How serious a problem is woodworm?


F

Frank Watson

While sanding down the floorboards in my 104-yr old house, I
discovered that some of the boards had wooworm holes. Other boards
were completely unaffected.

I'm not sure if the woodworm is still active or not. I didn't see any
evidence of woodworm in the joists or in the loft, but I din't look
very carefully. When bought the house, 12 years ago, the surbey
reported wood-boring beetle evidence. I called in a profwssional
woodworm killer. He looked around in the loft and basically said " I
wouldn't worry about it if I were you!"

How serious is woodworm? Not as serious as dry-rot, I think, but how
serious?

By how much does woodworm devalue a house by?

Thanks

Frank
 
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A

Andrew Gabriel

While sanding down the floorboards in my 104-yr old house, I
discovered that some of the boards had wooworm holes. Other boards
were completely unaffected.
All houses of that age have woodworm.
However, they will have died when central heating was installed.
The areas still liable to attack are those outside of the heated
zone, or wood which was already damp.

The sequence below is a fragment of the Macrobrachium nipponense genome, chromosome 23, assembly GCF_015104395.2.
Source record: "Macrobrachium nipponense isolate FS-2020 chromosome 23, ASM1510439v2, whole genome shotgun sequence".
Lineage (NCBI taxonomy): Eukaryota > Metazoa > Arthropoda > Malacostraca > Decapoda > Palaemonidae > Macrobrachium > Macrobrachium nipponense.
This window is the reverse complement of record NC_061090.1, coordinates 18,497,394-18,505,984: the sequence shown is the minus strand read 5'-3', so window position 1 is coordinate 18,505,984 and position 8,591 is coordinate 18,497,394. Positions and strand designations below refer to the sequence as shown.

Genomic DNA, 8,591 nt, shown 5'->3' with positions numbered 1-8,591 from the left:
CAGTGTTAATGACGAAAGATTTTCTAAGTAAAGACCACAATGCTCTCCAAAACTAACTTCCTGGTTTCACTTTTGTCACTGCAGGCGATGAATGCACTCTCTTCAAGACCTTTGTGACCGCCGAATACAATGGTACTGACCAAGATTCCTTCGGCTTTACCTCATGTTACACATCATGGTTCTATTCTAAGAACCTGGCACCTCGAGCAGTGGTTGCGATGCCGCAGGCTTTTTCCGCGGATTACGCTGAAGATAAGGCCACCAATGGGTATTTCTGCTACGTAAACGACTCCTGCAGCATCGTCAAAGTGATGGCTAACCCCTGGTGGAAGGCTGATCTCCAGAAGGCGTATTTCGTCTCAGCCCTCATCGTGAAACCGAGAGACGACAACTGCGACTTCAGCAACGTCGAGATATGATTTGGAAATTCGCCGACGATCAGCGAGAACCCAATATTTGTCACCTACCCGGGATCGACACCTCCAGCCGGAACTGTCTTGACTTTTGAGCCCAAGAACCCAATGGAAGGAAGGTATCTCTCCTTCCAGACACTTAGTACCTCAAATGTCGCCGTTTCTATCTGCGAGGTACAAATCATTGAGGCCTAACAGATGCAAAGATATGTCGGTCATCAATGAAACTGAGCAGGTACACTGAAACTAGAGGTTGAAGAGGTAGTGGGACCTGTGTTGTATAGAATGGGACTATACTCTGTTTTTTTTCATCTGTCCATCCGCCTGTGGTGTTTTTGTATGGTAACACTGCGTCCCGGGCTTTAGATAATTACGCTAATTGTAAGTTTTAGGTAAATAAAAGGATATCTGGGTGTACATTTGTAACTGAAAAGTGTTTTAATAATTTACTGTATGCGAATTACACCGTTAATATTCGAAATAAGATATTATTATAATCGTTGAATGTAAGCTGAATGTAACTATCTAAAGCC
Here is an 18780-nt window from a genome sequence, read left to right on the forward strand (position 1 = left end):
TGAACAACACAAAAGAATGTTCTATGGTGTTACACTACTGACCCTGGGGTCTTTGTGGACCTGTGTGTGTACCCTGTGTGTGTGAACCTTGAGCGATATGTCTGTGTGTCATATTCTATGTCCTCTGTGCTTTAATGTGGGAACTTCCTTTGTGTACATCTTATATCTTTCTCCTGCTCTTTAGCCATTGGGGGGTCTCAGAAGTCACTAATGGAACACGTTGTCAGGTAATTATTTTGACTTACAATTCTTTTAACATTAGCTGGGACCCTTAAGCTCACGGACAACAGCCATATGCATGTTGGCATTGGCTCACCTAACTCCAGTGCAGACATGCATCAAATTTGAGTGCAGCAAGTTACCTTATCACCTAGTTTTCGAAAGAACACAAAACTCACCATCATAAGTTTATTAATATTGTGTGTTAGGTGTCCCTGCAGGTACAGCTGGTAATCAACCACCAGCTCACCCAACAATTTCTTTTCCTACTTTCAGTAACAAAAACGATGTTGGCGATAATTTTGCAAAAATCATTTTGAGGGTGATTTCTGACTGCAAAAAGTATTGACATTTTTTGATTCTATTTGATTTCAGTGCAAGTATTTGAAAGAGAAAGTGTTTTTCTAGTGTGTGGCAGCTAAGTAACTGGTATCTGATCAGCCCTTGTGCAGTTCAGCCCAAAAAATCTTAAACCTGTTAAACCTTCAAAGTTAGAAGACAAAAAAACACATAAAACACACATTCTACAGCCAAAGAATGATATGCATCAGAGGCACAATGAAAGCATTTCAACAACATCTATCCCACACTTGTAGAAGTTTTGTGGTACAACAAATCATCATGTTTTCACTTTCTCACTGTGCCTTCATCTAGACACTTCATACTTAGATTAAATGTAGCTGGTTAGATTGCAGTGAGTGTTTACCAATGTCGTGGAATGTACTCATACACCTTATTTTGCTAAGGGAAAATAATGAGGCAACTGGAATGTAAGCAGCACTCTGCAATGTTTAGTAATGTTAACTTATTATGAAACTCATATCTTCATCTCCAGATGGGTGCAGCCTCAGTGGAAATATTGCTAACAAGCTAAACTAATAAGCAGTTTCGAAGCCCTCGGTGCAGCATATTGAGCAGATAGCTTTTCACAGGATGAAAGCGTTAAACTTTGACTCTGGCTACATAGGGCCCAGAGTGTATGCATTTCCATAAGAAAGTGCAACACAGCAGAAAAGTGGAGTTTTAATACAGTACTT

S

Simon

Frank Watson said:
While sanding down the floorboards in my 104-yr old house, I
discovered that some of the boards had wooworm holes. Other boards
were completely unaffected.

I'm not sure if the woodworm is still active or not. I didn't see any
evidence of woodworm in the joists or in the loft, but I din't look
very carefully. When bought the house, 12 years ago, the surbey
reported wood-boring beetle evidence. I called in a profwssional
woodworm killer. He looked around in the loft and basically said " I
wouldn't worry about it if I were you!"

How serious is woodworm? Not as serious as dry-rot, I think, but how
serious?

By how much does woodworm devalue a house by?

Thanks

Frank
if you have central heating now . it is a 99.9% chance that those are old
holes from long long ago ... the wood worm is long gone ....and it adds a
quaint rustic charm to your property :)

you were actually quite lucky that the professional said not to worry .. and
i would echo that ... there are companies out there that would have charged
you an arm and a leg to treat it, knowing it was no longer a problem.

Don't Worry
 
F

Frank Watson

Phew! - Thanks Andrew and Simon. I'm a happier man now. (-:

Frank
 
R

RichardS

Frank Watson said:
While sanding down the floorboards in my 104-yr old house, I
discovered that some of the boards had wooworm holes. Other boards
were completely unaffected.

I'm not sure if the woodworm is still active or not. I didn't see any
evidence of woodworm in the joists or in the loft, but I din't look
very carefully. When bought the house, 12 years ago, the surbey
reported wood-boring beetle evidence. I called in a profwssional